Just Eat Takeaway.com said on Wednesday 26 July its half-year core result swung to a bigger than expected profit thanks to cost cuts, sending its shares up 8%, even as inflation-weary customers ordered fewer meals to their homes.
Europe's biggest meal delivery company also said chief financial officer Brent Wissink would step down in May next year "to pursue other opportunities", while the supervisory board would start looking for a successor.
The food delivery sector, which had initially boomed from the pandemic stay-at-home economy, is grappling with falling orders as cash-strapped consumers cut back spending on non-essential products and services.
Just Eat, which has been cutting costs to boost its profitability, reported adjusted core earnings (EBITDA) of €143 million in the first half of 2023, against a loss of 134 million a year earlier.
"On EBITDA, JET has delivered a strong beat and has a run-rate tracking ahead of unchanged FY23 guidance," Jefferies analysts said in a research note.
Just Eat said the increase in earnings was driven by its ongoing focus on efficiency in delivery operations and general costs saving initiatives.
The number of Just Eat's orders fell 12% to 450 million in the January-June period, which JP Morgan analysts said were "bang in line with market expectations".
The company reiterated its financial targets, including 2023 adjusted EBITDA of around 275 million euros. Given the core profit beat, J.P.Morgan said investors would likely see this as "conservative"
Just East said it was still exploring a partial or full sale of its struggling US-unit, Grubhub, although there was no certainty of a deal or a time frame.
The above news was followed by the following update:
UPDATE 3-Just Eat's Shares Rise As Cost Cuts Offset Falling Orders
Just Eat Takeaway.com swung to a better-than-expected core profit in the first half of the year, sending its shares up more than 4%, as cost cuts offset a drop in home delivery meal orders by inflation-hit customers.
Europe's biggest meal delivery company also said on Wednesday 26 July its finance chief Brent Wissink would step down in May next year to "pursue other opportunities".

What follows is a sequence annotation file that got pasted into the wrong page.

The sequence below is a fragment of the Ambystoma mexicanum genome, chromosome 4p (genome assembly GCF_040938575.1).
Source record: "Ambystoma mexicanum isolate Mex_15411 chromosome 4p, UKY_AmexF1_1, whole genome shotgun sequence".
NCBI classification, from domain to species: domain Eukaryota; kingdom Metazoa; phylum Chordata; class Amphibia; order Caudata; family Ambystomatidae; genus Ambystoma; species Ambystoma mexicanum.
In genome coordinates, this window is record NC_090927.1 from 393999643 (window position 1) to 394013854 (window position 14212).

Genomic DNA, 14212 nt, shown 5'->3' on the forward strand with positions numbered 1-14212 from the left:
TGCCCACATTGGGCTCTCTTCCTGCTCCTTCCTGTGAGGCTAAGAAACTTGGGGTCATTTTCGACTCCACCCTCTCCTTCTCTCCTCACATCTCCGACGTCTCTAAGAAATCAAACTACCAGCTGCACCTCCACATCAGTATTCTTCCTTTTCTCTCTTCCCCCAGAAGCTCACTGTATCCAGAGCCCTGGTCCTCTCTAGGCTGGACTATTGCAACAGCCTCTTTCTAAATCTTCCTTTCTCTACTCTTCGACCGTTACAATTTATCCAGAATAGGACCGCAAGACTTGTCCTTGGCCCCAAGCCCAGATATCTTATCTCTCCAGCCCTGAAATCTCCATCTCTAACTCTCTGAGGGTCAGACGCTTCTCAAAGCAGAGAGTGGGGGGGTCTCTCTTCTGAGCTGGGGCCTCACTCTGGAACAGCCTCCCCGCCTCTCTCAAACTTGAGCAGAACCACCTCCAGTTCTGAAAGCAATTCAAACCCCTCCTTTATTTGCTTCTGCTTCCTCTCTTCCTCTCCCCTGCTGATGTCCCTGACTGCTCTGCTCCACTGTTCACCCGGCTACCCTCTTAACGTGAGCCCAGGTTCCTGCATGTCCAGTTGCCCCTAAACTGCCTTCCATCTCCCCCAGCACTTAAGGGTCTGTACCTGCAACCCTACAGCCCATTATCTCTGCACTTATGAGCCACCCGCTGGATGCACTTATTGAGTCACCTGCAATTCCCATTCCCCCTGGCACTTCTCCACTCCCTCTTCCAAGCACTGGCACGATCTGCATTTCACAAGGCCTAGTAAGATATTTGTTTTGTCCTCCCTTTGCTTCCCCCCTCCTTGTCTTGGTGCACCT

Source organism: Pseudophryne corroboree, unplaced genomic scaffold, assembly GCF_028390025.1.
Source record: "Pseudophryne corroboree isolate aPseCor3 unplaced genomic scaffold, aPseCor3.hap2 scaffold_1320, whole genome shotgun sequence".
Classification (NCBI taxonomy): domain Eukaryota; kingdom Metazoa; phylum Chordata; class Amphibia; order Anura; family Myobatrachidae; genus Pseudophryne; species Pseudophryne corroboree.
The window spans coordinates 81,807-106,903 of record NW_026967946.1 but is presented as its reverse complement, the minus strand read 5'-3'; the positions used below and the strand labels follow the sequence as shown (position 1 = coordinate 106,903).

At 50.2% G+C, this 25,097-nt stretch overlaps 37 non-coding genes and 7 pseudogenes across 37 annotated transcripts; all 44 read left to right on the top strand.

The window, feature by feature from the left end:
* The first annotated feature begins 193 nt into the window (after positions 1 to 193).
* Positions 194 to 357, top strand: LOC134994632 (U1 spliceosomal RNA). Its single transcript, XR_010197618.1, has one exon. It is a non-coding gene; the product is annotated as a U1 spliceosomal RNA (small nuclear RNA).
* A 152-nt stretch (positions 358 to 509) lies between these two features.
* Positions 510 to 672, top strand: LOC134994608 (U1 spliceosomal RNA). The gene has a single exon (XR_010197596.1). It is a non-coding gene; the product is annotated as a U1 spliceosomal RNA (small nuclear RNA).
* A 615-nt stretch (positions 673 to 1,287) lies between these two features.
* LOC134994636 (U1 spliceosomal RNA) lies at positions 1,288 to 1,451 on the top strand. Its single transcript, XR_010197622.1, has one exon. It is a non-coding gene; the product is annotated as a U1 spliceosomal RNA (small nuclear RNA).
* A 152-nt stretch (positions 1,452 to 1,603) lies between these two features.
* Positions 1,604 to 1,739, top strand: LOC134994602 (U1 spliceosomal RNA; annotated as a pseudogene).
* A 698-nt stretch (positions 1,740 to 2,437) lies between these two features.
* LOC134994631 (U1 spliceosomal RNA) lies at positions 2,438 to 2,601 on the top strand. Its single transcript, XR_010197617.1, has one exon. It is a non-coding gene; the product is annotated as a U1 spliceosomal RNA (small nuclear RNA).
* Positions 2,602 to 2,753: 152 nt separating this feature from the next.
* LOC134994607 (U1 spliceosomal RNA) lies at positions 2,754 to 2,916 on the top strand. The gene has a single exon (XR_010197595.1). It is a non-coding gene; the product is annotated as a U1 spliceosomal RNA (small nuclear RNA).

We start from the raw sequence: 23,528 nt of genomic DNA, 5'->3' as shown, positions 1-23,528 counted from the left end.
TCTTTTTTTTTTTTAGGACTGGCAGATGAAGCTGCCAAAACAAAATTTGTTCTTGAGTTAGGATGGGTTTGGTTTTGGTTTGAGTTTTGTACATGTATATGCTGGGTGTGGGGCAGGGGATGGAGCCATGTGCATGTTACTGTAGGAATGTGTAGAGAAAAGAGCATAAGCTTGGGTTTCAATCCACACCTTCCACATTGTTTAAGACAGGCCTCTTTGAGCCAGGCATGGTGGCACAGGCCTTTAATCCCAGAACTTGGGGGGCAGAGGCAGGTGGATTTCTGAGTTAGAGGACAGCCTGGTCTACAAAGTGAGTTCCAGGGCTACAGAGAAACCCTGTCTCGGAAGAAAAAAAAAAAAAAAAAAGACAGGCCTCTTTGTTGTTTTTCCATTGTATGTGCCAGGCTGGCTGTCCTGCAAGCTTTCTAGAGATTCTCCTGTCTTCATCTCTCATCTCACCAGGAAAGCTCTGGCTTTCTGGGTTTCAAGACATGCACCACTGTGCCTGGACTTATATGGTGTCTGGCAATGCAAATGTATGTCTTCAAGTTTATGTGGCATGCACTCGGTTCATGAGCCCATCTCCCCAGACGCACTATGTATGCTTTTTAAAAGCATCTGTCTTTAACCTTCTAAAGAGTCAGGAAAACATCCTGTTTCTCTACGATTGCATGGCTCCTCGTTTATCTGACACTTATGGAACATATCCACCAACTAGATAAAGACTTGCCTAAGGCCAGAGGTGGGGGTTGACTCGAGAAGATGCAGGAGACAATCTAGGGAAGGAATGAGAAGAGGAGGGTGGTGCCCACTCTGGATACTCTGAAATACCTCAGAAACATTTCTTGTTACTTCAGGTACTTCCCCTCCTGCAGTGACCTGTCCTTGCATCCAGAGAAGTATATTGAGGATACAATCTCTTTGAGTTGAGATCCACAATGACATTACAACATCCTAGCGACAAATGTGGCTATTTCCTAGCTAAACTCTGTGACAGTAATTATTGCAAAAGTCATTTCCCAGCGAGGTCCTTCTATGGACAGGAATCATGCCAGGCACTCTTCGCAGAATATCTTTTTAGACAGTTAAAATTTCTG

Food deliveries boomed during pandemic lockdowns but firms are now cutting costs to boost profits as cash-strapped consumers rein in spending on non-essential items such as takeaways.
"Food delivery needs to grow up and needs to generate profits," CEO Jitse Groen said in a call with analysts. "There was a time when money was free and we could all invest in the growth of our business, that time is now behind us."
Just Eat's January-June orders fell 12% to 450 million, in line with market forecasts according to JPMorgan analysts.
It posted adjusted earnings before interest, tax, depreciation and amortisation (EBITDA) of €143 million, against a loss of 134 million a year earlier.
Analysts at Jefferies and Barclays said this was well ahead of consensus expectations.
Just Eat credited improved efficiencies in its delivery operations and general cost cuts for the stronger earnings.
In Britain, the group has laid off staff and is transitioning to a self-employed model that doesn't offer drivers benefits like paid sick leave. Groen has in the past criticised the model for creating "precarious" working conditions.
Just Eat reaffirmed its financial targets, including 2023 adjusted EBITDA of around €275 million. JPMorgan said investors would likely see this as "conservative", given the core profit beat.
The group also said it was still exploring a partial or full sale of its struggling US-unit Grubhub, but added there was no certainty a deal would happen.